In Section V, we discuss, as necessary, backpay issues relating to the 101 of the 202 named discriminatees (including Robinson and Charles) considered individually in the judge’s decision. As to the remaining 101 discriminatees, we adopt the judge’s findings that 12 discriminatees are owed no backpay and that the Respondent has satisfied its backpay obligation to three other discriminatees (see Supp. J.D. at Sec. VII A).9 We also adopt the judge’s finding that the backpay owed to 46 discriminatees who could not be located should be placed in escrow in accordance with the Board’s holding in Starlite Cutting I, 280 NLRB 1071 (1986), as clarified in Starlite Cutting II, 284 NLRB 620 (1987) (see Supp. J.D. at Sec. VII B). We shall, however, first remand those missing discriminatees’ awards to Region 29 for a recalculation of backpay, given our finding that the strike benefits of non-machinists are interim earnings.10

Finally, as the judge explained, there were 40 discriminatees who either returned to work for the Respondent or who found interim employment shortly after the backpay period commenced. The Respondent’s sole defense as to these discriminatees was that their strike benefits should be deducted from their gross backpay (see Supp. J.D. at Sec. VII C). Since we find merit in the Respondent’s argument that the non-machinists’ strike benefits were interim earnings, we shall remand 37 of these 40 discriminatees’ awards to Region 29 for a recalculation of the backpay owed.11 Two discriminatees, Chano (Feliciano) Reyes and Rene Rochez, were machinists. We therefore exclude them from the remand order. As to discriminatee Adeline Duvivier, we note that the General Counsel and the Respondent entered into a stipulation at the compliance hearing on the backpay owed her (see Supp. J.D. at Sec. VII C n. 23). We therefore exclude her from the remand order.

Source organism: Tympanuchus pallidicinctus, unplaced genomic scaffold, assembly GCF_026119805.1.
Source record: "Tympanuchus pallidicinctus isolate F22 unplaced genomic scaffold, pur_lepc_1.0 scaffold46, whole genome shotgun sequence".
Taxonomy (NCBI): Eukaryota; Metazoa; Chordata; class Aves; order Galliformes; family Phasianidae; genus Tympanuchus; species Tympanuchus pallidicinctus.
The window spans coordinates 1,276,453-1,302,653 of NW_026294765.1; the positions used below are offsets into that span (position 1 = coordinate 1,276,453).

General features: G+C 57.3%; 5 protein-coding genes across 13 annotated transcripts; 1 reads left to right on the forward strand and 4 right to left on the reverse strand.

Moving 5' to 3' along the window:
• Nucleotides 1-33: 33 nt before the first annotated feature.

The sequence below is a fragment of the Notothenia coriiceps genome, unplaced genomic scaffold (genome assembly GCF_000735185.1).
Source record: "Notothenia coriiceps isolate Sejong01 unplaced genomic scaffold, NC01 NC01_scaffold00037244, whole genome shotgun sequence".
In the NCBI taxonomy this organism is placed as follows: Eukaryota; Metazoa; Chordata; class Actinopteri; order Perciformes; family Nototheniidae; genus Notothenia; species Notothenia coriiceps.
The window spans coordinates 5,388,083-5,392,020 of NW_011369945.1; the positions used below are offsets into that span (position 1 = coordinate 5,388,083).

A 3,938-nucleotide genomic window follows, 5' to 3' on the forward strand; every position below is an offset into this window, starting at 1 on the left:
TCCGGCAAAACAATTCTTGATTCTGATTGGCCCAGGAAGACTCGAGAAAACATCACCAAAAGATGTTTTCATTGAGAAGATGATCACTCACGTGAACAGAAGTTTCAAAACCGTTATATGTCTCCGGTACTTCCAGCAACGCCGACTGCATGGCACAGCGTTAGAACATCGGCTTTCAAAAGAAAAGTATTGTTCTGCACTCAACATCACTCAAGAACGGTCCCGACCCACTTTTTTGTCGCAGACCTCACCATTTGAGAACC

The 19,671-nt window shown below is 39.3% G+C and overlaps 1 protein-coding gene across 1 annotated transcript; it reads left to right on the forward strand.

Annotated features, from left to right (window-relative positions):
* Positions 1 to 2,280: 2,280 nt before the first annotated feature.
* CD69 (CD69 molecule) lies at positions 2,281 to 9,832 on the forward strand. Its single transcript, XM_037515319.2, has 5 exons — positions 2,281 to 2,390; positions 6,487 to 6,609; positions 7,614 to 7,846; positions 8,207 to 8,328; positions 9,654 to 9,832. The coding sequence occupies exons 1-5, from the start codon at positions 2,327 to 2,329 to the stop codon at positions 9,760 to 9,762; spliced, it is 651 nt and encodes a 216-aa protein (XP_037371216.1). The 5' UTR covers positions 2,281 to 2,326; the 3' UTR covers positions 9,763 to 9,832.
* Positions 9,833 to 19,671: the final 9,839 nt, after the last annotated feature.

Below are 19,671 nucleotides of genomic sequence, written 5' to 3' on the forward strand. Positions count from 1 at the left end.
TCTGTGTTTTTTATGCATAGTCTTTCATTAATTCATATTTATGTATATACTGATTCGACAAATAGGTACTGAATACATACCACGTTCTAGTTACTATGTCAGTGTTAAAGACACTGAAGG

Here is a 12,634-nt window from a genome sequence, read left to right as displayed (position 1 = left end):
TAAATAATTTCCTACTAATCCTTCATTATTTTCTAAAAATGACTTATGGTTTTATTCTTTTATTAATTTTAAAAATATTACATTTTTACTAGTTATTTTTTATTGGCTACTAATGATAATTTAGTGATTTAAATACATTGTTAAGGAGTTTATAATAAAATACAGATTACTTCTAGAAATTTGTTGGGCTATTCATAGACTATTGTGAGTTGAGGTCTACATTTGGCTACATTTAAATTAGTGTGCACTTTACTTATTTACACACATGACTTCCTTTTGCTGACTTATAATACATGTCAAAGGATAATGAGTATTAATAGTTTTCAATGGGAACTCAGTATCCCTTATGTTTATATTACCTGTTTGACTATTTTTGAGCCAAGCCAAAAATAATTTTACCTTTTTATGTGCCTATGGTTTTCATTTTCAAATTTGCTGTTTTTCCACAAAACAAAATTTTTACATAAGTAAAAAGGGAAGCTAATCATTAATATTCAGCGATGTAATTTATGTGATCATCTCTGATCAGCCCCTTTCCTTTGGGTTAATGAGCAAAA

iii. strike benefits12

As noted above the Union paid strike benefits to the former strikers from August 13, 1990, when the Respondent refused to reinstate them, to February 1, 1991. The benefit amount and conditions for payment differed for individuals who worked in machinist classifications and those who did not. The majority of the former strikers were non-machinists, and, for them, the amount of strike benefits paid each week depended on the number of days they reported to the former picket line.13 Non-machinists received $12 a day ($60 a week) for reporting to the picket line Monday-Friday, and $72 if they also reported on the weekend (one or both days). They had to sign in at the former picket line each day, and also sign a voucher or ledger each Friday when the payments were distributed. The non-machinists generally went to the Respondent’s facility about the time that they would have reported for work, and they generally left at the end of the workday. A large majority of them testified that while they were at the former picket line, they sang, chanted, carried signs, and/or marched.

The machinists, by contrast, received $200 or more per week in strike benefits. They did not have to sign in every day at the picket line, but signed a voucher at the end of the week to receive their strike benefits. Their payments were not reduced for days that they were absent from the former picket line. Finally, some of the machinists testified that they were flexible in the hours they remained at the line, arriving later and/or leaving earlier than non-machinist former strikers.

A. The Applicable Analysis

Where strikers receive benefits from a union that are in exchange for or contingent upon services provided to the union, the Board treats the benefits as interim earnings deductible from backpay. Rice Lake Creamery Co., 151 NLRB 1113, 1131 (1965), enfd. as modified 365 F.2d 888, 893 (D.C. Cir. 1966). However, if the sums received represent collateral benefits flowing from the association of the discriminatees with their union, they are not deductible. Id. The burden is on the respondent to prove that the benefits are interim earnings. Id.

In assessing whether the particular strike benefits at issue are properly characterized as interim earnings or collateral benefits, the Board looks to the totality of the circumstances, including factors such as what the picketers were told by the union about the benefits,14 the picketers’ understandings of what was required to qualify for the benefits,15 whether the amount of the benefits was tied to time spent on the picket line,16 and whether the benefits were paid from a fund to which the picketers had contributed.17 Where the weight of the evidence is to the contrary, mere conclusory testimony that picketing was or...